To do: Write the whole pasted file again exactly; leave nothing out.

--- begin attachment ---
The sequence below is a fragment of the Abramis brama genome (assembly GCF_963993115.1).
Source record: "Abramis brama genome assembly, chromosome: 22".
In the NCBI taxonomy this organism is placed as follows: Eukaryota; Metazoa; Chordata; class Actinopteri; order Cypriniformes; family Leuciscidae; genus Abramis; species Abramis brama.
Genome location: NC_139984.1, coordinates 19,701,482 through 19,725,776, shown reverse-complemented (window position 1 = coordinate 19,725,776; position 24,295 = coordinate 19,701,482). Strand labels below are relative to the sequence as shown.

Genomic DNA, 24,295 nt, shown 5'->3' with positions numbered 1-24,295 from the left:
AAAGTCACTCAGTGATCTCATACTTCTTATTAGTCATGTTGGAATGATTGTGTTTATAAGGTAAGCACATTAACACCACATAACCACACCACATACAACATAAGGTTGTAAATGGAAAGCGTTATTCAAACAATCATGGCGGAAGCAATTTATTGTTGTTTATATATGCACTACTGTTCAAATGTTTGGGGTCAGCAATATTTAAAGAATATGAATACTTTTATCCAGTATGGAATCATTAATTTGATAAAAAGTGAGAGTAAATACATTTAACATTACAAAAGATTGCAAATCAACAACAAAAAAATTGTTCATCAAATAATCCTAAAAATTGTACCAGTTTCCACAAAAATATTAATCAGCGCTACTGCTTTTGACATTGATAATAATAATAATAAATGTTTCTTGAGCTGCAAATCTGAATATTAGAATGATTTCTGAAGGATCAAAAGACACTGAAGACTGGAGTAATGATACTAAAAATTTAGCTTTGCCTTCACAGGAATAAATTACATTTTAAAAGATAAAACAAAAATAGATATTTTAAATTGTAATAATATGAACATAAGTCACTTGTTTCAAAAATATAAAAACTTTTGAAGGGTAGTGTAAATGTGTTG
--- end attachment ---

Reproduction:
The sequence below is a fragment of the Abramis brama genome (assembly GCF_963993115.1).
Source record: "Abramis brama genome assembly, chromosome: 22".
In the NCBI taxonomy this organism is placed as follows: Eukaryota; Metazoa; Chordata; class Actinopteri; order Cypriniformes; family Leuciscidae; genus Abramis; species Abramis brama.
Genome location: NC_139984.1, coordinates 19,701,482 through 19,725,776, shown reverse-complemented (window position 1 = coordinate 19,725,776; position 24,295 = coordinate 19,701,482). Strand labels below are relative to the sequence as shown.

Genomic DNA, 24,295 nt, shown 5'->3' with positions numbered 1-24,295 from the left:
AAAGTCACTCAGTGATCTCATACTTCTTATTAGTCATGTTGGAATGATTGTGTTTATAAGGTAAGCACATTAACACCACATAACCACACCACATACAACATAAGGTTGTAAATGGAAAGCGTTATTCAAACAATCATGGCGGAAGCAATTTATTGTTGTTTATATATGCACTACTGTTCAAATGTTTGGGGTCAGCAATATTTAAAGAATATGAATACTTTTATCCAGTATGGAATCATTAATTTGATAAAAAGTGAGAGTAAATACATTTAACATTACAAAAGATTGCAAATCAACAACAAAAAAATTGTTCATCAAATAATCCTAAAAATTGTACCAGTTTCCACAAAAATATTAATCAGCGCTACTGCTTTTGACATTGATAATAATAATAATAAATGTTTCTTGAGCTGCAAATCTGAATATTAGAATGATTTCTGAAGGATCAAAAGACACTGAAGACTGGAGTAATGATACTAAAAATTTAGCTTTGCCTTCACAGGAATAAATTACATTTTAAAAGATAAAACAAAAATAGATATTTTAAATTGTAATAATATGAACATAAGTCACTTGTTTCAAAAATATAAAAACTTTTGAAGGGTAGTGTAAATGTGTTG